The Canadian IT community’s own battle of the bands fundraiser is entering its fourth year, and organizers have set their sights set on raising $75,000 for charity.
Dubbed “Techapalooza,” the event is put on by members of the IT industry in the Winnipeg area and raises money for the CancerCare Manitoba Foundation.
“A whole bunch of us are competitors with one another,” said Hal Ryckman, managing director of strategy and business development at Solvera Solutions Manitoba, and one of Techapalooza’s original co-chairs. “The idea is, we set all that aside, we set aside all the competitive dynamics that are between us and just be friends and have fun and do some good.”
Super Geek (Image courtesy of Techapalooza)
The idea originated several years ago in Toronto where members of the financial sector picked up instruments to raise money at an event known as “Baystock”. Eventually, the idea spread to Winnipeg, where it became “Winnstock” and, as a “ringer” Ryckman was allowed to participate despite working in a different industry.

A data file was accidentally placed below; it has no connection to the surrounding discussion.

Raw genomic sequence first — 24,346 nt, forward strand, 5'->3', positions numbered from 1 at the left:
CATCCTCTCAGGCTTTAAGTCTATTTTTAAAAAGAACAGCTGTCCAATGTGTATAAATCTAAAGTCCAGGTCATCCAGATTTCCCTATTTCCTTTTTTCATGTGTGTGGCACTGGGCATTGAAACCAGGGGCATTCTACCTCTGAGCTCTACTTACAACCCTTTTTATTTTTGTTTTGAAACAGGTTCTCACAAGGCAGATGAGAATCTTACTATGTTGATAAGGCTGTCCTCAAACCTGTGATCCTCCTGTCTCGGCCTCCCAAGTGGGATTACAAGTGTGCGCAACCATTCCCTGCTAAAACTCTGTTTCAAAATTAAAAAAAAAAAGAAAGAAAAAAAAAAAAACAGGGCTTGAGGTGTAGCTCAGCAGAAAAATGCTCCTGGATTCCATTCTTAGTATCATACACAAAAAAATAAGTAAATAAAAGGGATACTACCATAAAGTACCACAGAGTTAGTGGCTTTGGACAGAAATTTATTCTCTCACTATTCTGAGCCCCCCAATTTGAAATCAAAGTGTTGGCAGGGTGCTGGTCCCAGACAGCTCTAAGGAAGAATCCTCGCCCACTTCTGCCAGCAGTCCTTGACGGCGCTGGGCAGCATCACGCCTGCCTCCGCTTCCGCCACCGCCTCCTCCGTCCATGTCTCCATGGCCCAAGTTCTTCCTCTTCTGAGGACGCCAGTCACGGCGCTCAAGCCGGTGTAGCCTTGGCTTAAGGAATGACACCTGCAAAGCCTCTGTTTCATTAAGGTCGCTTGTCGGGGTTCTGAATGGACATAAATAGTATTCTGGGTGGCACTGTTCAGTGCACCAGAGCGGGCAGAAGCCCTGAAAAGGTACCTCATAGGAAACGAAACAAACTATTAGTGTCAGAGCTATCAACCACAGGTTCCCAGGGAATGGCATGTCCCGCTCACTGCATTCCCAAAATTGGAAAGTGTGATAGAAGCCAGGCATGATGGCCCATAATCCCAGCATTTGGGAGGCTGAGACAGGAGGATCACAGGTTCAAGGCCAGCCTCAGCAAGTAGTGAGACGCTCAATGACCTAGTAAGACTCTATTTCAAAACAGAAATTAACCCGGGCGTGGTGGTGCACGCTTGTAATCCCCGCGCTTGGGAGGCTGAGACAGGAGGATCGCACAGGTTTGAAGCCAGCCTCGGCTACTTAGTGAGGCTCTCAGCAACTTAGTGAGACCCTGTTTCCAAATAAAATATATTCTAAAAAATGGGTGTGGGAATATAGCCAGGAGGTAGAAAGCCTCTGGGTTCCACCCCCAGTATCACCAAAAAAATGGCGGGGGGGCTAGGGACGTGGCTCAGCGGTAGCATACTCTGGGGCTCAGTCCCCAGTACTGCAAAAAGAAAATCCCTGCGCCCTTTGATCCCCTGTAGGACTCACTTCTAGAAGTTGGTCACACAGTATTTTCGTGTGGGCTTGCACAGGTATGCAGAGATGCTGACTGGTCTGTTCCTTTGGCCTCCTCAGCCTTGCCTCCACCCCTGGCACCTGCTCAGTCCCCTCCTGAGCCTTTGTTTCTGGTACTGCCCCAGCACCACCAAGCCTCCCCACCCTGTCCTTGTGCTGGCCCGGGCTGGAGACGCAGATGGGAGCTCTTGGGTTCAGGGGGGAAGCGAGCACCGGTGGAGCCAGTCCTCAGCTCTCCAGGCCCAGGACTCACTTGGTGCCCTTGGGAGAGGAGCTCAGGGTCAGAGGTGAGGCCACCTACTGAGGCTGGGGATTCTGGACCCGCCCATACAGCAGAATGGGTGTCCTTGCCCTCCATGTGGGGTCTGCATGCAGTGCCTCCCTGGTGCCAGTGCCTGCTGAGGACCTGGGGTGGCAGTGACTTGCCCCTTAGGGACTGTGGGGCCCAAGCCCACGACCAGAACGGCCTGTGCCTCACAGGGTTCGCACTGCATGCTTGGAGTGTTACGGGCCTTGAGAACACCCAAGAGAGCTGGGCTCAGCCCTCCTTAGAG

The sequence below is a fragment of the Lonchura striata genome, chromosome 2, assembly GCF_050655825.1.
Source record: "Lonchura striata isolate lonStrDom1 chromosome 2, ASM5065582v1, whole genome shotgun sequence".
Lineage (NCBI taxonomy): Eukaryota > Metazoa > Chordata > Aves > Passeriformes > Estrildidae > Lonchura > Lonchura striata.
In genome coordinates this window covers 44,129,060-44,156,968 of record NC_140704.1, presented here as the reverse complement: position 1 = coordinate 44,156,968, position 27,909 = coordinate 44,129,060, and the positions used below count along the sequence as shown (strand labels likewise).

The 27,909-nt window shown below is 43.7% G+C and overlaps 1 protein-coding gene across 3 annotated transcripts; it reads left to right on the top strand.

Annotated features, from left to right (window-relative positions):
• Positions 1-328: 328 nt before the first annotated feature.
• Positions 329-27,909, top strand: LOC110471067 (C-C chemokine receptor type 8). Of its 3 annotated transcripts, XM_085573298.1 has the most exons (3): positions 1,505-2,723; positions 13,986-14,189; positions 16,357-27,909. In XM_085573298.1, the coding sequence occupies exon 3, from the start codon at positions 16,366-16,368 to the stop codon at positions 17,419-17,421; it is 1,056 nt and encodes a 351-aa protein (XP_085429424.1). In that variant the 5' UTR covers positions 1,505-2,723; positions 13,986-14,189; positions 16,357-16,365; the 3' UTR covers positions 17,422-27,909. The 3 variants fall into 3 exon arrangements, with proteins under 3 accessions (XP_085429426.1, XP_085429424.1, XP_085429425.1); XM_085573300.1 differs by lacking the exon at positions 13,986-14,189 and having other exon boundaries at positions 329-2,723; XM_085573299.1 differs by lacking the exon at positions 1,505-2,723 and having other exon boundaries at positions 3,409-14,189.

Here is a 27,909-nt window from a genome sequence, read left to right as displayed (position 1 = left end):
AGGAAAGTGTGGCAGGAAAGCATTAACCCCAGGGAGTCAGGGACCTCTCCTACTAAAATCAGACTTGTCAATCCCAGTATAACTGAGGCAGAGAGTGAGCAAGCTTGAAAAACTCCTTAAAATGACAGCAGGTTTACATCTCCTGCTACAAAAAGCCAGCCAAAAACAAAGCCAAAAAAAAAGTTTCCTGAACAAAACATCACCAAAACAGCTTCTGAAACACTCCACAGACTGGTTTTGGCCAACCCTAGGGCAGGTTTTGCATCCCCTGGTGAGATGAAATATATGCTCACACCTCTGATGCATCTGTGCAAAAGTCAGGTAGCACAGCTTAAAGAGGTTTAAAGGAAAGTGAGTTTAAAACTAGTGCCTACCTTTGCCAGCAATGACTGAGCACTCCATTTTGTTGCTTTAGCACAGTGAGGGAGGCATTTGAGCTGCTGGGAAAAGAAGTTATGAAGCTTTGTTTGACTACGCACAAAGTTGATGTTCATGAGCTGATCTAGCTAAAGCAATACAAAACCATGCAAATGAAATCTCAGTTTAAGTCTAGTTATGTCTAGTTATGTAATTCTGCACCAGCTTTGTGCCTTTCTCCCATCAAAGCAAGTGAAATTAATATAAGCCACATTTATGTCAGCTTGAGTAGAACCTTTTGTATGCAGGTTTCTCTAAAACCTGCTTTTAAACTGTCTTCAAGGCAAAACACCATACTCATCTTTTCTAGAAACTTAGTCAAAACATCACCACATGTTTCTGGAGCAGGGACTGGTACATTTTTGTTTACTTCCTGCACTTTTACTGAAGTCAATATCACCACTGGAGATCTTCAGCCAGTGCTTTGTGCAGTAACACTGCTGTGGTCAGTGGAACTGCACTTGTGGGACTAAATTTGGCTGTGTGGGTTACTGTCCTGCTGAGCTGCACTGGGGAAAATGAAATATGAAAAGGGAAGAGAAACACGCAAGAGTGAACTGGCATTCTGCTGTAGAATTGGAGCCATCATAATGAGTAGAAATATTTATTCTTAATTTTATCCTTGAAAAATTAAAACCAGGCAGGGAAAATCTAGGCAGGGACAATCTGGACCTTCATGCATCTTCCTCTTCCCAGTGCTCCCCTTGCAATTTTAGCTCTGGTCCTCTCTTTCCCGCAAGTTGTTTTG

“I thought, this is fantastic; what a great event,” said Ryckman. “We should do something like this in the IT community.”
Since 2012, the event has grown from a “sell-out crowd of 300” to nearly 600 people, according to Ryckman.
Bands competing at Techapalooza are encouraged to have fun with it by dressing for the part and by taking on names that are puns involving IT and music, much like the event’s name itself. (Past bands include Gigahertz So Good and the Bare Naked Webslingers). While there are no auditions, organizers limit the number of competing bands to five and expect a good variety of music.
Gigahertz So Good (Image courtesy of Techapalooza)
“One thing we decided was that this wasn’t an amateur contest,” said Ryckman, who added that he has seen the quality improve over the years, sometimes with the help of coaching that a jury provides. “The bands continue to get better.”
Ryckman added that the small size of the IT sector in Canada really helps make an event like this happen.
“People who went to school together, who worked together … a lot of times they are friends,” said Ryckman. “We wanted it to be a community of interest, really spark something within that community.”